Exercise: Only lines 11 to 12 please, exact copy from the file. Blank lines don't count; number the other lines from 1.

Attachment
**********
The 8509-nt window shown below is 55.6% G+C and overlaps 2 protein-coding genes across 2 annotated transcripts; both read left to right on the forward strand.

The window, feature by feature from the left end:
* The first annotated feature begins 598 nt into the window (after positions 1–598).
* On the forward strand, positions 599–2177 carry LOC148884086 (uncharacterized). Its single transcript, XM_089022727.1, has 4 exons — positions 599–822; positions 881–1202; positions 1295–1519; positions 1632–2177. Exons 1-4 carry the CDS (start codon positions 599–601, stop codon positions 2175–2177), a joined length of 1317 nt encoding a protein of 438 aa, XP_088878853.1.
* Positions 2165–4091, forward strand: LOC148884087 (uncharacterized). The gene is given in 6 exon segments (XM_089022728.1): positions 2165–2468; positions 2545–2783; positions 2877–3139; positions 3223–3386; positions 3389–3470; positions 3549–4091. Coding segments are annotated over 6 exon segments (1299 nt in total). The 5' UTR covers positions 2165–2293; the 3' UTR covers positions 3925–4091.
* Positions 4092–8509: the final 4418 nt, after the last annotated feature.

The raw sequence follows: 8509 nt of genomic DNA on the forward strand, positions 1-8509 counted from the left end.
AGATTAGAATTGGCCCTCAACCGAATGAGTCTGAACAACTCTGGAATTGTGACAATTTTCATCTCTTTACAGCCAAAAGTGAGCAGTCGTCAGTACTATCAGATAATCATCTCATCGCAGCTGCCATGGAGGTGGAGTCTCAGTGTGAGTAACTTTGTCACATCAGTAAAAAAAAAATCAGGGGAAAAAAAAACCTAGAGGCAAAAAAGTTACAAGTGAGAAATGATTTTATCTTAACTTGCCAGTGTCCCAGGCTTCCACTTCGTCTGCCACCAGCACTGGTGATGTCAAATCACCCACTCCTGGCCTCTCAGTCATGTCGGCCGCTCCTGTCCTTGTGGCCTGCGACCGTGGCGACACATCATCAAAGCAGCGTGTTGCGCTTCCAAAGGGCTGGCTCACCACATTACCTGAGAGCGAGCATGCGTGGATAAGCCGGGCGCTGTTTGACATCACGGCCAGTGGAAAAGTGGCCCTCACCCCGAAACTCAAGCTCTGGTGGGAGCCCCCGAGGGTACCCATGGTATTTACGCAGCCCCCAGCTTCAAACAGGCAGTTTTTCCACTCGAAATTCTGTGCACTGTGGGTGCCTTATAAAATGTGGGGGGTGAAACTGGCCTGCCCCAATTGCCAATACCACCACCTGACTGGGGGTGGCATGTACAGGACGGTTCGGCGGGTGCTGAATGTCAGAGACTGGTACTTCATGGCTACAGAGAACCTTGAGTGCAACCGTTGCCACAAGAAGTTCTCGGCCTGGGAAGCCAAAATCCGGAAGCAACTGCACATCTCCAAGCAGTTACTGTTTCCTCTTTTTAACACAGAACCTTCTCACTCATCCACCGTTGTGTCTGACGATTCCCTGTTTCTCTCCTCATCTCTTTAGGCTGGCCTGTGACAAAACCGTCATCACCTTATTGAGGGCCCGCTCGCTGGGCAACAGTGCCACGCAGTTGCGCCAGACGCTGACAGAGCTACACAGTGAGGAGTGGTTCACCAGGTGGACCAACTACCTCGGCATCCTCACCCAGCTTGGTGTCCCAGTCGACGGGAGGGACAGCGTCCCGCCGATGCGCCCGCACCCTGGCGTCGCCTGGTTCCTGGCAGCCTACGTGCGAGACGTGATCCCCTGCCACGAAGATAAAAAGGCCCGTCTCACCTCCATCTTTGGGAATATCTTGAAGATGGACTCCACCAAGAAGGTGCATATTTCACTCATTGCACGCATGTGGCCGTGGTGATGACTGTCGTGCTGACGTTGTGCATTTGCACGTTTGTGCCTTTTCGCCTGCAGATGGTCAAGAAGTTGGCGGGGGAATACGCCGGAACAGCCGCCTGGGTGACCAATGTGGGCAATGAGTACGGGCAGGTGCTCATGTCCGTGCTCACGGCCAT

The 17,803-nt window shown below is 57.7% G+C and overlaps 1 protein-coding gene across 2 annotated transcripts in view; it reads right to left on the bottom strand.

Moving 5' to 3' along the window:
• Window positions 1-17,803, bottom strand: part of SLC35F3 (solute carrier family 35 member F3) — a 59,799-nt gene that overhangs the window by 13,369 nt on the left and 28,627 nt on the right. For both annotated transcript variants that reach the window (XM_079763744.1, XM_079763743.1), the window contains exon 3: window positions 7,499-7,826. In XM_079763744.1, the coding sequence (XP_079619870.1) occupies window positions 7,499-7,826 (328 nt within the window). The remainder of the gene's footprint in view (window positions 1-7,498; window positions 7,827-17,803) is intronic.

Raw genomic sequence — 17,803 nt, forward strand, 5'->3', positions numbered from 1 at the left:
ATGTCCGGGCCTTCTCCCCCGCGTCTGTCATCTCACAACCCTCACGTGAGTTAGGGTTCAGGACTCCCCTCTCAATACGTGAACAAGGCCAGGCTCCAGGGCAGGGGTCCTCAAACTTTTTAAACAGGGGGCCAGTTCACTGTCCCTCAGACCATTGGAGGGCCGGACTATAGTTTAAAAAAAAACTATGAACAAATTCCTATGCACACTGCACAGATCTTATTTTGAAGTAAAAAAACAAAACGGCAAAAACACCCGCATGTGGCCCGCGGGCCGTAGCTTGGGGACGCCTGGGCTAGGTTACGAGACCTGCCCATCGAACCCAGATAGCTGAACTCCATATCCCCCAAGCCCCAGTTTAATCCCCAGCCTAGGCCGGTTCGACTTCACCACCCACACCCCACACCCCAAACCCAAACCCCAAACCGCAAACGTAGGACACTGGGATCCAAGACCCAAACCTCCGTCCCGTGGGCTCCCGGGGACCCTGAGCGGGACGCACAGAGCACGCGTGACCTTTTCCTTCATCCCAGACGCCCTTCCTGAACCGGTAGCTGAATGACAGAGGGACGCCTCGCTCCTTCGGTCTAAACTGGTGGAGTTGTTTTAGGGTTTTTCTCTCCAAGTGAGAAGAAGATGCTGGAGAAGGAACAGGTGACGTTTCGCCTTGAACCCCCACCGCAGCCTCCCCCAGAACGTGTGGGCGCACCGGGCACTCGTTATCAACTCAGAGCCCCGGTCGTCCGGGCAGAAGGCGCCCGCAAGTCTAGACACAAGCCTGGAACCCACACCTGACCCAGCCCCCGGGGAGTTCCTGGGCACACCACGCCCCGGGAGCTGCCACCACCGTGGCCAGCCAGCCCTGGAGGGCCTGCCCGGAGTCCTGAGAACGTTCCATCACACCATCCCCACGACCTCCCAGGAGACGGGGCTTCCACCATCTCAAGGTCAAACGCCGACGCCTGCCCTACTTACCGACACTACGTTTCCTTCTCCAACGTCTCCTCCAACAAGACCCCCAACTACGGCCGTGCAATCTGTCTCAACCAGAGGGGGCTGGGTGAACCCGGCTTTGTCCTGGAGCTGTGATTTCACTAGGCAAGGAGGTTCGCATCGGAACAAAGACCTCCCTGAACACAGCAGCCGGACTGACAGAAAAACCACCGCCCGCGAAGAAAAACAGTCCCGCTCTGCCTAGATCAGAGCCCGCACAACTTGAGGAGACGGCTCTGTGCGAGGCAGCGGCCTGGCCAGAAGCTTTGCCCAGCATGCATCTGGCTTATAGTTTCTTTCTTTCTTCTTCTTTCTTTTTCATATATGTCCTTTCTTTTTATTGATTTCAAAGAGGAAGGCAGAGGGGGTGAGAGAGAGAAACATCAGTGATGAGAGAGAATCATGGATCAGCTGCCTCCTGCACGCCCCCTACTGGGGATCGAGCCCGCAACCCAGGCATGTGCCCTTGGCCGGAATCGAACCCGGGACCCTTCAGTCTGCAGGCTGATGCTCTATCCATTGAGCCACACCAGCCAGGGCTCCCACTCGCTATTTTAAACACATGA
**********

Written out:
• Window positions 1-17,803, bottom strand: part of SLC35F3 (solute carrier family 35 member F3) — a 59,799-nt gene that overhangs the window by 13,369 nt on the left and 28,627 nt on the right. For both annotated transcript variants that reach the window (XM_079763744.1, XM_079763743.1), the window contains exon 3: window positions 7,499-7,826. In XM_079763744.1, the coding sequence (XP_079619870.1) occupies window positions 7,499-7,826 (328 nt within the window). The remainder of the gene's footprint in view (window positions 1-7,498; window positions 7,827-17,803) is intronic.

Raw genomic sequence — 17,803 nt, forward strand, 5'->3', positions numbered from 1 at the left: